How to Become a Cosmetology Instructor in 5 Steps
Would you like to pass on your cosmetology expertise? Cosmetologists are not only employed by beauty salons and spas - they're also needed to instruct at schools of cosmetology, training future hair stylists, nail technicians and skin experts. To be eligible for teaching positions, you must become a licensed cosmetologist and then receive additional training in cosmetology instruction. Schools offering Aromatherapy degrees can also be found in these popular choices.
What Are Cosmetology Instructor Duties?
Cosmetology instructors work at cosmetology schools, community colleges and other vocational institutions leading classes in hair styling, manicuring, skin care and salon practices. You must have a strong enough understanding of all cosmetology-related topics in order to transfer your knowledge on to new students. In addition, you need to plan curricula, manage classrooms and evaluate individual students.
Step 1: Complete a Cosmetology Training Program
You should first complete a cosmetology training program to gain a firm understanding in all aspects of the field. Programs are offered by specialized schools, as well as community colleges and technical schools. Programs usually award certificates of completion or associate's degrees. These programs provide the skills necessary to become a licensed cosmetologist, such as sanitation rules, safety regulations, disease recognition and treatments.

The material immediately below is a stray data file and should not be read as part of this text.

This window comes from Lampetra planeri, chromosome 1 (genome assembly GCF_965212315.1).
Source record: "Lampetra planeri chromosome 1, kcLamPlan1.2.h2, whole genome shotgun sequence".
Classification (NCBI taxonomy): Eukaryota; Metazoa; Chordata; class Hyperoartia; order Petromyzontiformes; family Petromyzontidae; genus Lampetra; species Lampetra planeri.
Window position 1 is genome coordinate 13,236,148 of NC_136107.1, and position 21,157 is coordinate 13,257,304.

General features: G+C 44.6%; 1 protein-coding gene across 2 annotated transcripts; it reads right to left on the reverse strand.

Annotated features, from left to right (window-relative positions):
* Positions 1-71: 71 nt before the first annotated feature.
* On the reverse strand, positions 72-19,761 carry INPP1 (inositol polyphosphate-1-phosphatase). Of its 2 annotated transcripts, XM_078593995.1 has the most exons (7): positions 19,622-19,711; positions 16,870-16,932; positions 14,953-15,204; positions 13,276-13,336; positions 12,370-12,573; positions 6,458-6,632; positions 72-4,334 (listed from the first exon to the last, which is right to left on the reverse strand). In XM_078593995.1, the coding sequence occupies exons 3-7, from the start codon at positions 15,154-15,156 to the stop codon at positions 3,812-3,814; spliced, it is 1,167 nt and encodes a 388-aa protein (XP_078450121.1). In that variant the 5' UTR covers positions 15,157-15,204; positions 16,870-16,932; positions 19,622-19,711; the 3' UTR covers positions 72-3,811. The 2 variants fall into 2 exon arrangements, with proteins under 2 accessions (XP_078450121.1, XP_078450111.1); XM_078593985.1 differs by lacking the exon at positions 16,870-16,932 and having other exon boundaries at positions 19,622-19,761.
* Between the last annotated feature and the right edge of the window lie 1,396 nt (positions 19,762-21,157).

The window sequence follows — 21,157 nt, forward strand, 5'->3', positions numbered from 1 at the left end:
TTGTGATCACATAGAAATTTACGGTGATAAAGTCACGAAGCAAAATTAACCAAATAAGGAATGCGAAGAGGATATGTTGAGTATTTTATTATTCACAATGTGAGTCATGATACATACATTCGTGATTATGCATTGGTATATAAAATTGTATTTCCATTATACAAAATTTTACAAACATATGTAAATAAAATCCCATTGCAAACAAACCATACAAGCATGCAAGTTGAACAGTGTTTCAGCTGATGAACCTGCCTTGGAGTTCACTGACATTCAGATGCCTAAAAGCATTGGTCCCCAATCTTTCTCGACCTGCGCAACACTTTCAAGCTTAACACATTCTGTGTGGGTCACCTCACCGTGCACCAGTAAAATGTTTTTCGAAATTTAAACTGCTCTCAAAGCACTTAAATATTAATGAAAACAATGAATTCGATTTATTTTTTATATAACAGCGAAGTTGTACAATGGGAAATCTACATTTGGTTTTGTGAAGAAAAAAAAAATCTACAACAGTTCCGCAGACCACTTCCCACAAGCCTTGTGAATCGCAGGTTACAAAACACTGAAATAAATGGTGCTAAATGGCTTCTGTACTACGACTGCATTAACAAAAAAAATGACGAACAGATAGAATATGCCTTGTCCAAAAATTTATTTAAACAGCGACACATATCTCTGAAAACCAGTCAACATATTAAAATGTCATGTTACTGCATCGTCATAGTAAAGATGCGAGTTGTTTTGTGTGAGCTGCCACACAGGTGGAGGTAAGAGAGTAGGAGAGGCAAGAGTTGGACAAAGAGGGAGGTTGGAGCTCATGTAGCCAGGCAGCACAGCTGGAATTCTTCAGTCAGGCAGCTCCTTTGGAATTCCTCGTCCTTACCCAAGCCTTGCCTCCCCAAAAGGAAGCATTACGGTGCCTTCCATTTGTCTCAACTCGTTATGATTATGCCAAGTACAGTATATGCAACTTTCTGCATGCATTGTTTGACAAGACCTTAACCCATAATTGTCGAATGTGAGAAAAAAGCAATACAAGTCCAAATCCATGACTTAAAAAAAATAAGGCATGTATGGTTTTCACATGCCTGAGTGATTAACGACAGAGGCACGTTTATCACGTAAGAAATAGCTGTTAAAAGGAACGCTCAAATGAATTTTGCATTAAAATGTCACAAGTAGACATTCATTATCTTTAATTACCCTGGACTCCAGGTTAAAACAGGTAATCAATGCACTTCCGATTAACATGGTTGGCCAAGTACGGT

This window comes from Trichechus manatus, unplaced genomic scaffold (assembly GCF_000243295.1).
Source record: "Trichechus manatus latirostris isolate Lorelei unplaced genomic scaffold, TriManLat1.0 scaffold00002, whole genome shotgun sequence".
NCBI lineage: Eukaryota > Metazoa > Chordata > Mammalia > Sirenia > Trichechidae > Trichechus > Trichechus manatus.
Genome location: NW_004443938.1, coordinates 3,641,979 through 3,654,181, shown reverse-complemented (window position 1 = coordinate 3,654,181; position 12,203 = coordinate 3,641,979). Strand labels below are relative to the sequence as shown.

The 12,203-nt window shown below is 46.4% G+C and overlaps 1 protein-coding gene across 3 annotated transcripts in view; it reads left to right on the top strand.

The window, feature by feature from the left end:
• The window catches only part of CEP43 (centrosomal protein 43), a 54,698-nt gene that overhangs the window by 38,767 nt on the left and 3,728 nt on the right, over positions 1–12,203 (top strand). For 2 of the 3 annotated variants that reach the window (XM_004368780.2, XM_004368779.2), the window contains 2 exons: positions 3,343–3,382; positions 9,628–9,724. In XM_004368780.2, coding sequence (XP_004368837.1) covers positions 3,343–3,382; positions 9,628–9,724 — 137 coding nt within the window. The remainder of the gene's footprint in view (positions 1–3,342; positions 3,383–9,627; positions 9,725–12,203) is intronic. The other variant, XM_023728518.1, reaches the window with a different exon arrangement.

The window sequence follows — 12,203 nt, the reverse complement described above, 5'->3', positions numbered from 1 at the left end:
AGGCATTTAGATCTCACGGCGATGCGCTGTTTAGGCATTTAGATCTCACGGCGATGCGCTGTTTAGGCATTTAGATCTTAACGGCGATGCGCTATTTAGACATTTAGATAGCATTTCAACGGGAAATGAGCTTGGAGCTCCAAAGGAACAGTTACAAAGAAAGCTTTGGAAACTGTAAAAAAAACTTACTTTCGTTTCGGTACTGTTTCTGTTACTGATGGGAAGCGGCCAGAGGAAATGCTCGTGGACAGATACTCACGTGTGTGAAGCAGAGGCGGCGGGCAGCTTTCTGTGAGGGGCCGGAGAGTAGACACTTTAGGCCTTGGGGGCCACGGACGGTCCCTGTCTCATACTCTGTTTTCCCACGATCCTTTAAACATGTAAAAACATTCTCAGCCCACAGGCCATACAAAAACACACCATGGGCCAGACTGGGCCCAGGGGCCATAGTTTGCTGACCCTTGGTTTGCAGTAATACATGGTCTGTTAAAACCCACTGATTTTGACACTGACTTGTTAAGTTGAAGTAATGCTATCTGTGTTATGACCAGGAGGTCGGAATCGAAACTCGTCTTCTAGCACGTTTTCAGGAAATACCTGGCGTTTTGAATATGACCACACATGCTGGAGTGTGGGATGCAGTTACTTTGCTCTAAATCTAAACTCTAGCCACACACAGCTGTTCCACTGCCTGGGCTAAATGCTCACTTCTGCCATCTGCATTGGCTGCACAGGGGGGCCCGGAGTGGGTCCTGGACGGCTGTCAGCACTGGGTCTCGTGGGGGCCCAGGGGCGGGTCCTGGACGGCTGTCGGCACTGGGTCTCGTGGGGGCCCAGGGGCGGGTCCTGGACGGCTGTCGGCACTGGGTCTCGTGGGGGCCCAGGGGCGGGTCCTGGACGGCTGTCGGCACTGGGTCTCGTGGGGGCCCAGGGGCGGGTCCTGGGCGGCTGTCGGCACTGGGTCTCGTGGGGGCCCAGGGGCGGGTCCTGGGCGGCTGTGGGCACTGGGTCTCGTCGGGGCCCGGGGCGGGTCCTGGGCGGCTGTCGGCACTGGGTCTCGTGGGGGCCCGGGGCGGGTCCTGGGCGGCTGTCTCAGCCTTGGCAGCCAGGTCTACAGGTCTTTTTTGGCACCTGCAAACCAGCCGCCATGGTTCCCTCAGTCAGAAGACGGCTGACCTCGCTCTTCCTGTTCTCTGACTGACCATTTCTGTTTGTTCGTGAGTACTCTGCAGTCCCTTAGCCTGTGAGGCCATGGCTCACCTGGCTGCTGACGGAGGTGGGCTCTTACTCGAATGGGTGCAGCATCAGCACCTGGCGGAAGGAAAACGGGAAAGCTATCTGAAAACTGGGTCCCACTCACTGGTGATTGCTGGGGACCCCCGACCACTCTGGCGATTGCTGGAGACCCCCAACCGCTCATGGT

Step 2: Obtain a Cosmetology License
All states require licensing for cosmetologists, although requirements may vary. The National Accrediting Commission of Career Arts and Sciences provides a listing of state licensing boards where students can look up requirements for their state (www.naccas.org). Most states require you to complete a cosmetology program and pass a licensing exam.
Many states require separate licenses to become a cosmetology instructor. Instructor licensing requirements vary by state, but they might include a current cosmetology license, a prescribed amount of previous cosmetology experience, additional hours in instructor training and completion of a licensing exam.
Step 3: Gain Experience
Many cosmetology instructors work as cosmetologists for a period to gain hands-on experience. Consider working for a few years prior to seeking instructor's education. Working in a salon or full-service spa should train you in people skills, styling trends and salon management. You'll also gain experience working with different types of clients. As you develop experience, new cosmetologists may seek advice and training from you, which will give you preparation in becoming an instructor.
Step 4: Get Instructor Training
Aspiring instructors might consider taking a formal education program in cosmetology instruction. Programs in cosmetology instruction are offered through community colleges and technical schools and cover teaching practices, teaching theories, curriculum and lesson plan development and classroom management. Typically, these programs are for licensed cosmetologists and earn you a pre-baccalaureate certificate.
Step 5: Apply for a Job as a Cosmetology Instructor
According to the U.S. Bureau of Labor Statistics (BLS) job growth for the cosmetology industry should continue at a faster-than-average rate from 2008 to 2018 (www.bls.gov). This could mean a 20% increase in employment opportunities over the decade. Such growth should not only apply to cosmetologists, but also to cosmetology instructors. The belief is that as more full-service salons and spas open and as people are seeking appearance improvements, more job openings will be needed. As of May 2010, the states that had the highest concentration of cosmetologists were New Jersey, Pennsylvania and Wisconsin.
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